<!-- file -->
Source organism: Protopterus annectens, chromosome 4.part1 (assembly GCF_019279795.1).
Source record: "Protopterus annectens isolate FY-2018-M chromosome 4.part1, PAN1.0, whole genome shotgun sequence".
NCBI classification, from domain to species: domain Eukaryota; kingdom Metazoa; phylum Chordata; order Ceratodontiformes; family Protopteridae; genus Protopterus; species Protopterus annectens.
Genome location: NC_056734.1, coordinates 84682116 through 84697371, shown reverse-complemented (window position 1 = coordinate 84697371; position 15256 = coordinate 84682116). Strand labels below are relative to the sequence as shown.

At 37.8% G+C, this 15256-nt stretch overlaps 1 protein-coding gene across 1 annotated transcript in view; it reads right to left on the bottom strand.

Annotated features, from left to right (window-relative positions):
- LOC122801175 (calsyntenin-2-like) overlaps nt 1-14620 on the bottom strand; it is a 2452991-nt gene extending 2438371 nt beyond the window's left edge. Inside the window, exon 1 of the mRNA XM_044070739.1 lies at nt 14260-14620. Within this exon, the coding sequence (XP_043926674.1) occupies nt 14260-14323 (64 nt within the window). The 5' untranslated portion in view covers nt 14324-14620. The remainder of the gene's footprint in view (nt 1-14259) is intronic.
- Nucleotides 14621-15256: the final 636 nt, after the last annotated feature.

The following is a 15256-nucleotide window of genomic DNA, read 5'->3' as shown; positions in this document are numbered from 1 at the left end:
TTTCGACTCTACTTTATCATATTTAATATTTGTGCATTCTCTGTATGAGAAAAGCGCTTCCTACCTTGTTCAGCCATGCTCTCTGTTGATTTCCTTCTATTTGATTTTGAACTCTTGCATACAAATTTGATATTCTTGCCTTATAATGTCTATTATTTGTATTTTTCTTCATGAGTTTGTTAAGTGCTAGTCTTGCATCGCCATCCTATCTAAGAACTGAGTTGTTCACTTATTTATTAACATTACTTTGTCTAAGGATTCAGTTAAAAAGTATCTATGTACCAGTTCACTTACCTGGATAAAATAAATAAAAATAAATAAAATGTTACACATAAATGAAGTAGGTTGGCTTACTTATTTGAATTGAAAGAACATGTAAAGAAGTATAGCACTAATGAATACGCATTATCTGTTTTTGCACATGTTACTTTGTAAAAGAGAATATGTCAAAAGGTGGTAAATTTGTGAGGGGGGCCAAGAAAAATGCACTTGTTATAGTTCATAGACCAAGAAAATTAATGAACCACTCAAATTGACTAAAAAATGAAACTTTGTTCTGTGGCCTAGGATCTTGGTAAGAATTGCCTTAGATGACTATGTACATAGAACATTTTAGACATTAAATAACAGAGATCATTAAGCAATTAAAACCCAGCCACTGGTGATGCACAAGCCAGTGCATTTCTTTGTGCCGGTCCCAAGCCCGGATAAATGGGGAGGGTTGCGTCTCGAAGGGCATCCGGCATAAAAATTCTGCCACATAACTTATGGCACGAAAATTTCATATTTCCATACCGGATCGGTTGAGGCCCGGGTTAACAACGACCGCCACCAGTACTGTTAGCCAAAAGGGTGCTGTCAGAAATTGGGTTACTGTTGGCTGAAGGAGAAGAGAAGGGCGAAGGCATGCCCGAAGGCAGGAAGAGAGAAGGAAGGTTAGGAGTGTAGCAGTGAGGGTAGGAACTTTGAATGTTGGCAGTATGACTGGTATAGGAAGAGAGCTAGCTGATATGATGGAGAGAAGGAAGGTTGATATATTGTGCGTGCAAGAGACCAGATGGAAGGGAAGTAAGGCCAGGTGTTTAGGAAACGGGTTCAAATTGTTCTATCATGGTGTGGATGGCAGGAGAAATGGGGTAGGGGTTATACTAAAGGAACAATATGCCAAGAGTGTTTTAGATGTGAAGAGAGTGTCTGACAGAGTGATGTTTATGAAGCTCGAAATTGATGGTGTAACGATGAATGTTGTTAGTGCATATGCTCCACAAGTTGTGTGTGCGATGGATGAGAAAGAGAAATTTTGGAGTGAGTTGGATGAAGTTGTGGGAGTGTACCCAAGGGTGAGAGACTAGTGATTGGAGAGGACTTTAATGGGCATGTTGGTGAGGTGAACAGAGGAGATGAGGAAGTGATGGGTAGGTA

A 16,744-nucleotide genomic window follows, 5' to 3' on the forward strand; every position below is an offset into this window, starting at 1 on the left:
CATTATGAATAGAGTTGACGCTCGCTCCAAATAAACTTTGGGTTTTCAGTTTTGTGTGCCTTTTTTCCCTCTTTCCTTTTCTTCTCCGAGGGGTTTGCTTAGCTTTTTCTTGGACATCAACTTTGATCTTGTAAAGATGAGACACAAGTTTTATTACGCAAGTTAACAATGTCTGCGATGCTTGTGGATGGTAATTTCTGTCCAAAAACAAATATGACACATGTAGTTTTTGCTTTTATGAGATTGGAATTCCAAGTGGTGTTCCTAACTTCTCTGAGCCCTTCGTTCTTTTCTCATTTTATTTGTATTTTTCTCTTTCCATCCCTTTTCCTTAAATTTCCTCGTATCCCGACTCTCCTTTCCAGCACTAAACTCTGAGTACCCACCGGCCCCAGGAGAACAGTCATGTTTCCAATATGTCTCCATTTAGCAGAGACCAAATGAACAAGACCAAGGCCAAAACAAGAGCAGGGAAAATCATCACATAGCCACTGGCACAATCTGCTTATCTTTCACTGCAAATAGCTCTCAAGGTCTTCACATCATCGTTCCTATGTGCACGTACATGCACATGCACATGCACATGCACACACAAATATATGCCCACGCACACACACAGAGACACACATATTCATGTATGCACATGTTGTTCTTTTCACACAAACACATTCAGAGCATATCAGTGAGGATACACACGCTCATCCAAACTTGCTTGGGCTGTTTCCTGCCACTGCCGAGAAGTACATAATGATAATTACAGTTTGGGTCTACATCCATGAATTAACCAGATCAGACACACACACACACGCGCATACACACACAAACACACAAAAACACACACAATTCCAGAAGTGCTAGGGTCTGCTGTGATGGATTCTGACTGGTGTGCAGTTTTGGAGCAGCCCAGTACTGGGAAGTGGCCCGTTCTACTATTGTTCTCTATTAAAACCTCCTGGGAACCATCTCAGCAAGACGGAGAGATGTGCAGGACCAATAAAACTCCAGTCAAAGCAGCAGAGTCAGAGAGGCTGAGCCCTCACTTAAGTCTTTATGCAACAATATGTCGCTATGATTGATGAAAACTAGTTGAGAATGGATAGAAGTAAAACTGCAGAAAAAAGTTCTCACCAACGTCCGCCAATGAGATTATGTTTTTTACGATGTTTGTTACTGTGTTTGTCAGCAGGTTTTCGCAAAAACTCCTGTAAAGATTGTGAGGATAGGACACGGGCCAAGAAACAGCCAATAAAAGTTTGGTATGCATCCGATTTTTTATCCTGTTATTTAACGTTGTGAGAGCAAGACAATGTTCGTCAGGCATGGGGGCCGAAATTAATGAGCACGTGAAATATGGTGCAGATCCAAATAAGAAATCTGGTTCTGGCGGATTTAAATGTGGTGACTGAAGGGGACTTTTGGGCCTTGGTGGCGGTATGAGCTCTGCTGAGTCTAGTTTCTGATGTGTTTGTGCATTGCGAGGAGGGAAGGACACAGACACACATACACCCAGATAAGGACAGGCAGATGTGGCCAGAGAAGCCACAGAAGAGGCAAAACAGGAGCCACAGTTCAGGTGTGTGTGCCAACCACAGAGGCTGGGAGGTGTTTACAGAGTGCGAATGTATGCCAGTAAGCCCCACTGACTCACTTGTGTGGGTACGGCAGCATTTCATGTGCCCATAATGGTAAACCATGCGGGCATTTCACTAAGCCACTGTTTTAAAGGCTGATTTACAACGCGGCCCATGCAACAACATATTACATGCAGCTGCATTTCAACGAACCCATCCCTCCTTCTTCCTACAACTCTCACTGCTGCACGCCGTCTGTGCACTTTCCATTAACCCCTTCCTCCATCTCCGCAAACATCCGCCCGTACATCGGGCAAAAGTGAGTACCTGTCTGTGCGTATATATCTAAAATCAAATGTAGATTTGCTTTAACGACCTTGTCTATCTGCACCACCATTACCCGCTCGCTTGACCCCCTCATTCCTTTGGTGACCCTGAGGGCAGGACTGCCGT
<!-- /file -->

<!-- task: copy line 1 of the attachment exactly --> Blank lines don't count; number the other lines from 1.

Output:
Source organism: Protopterus annectens, chromosome 4.part1 (assembly GCF_019279795.1).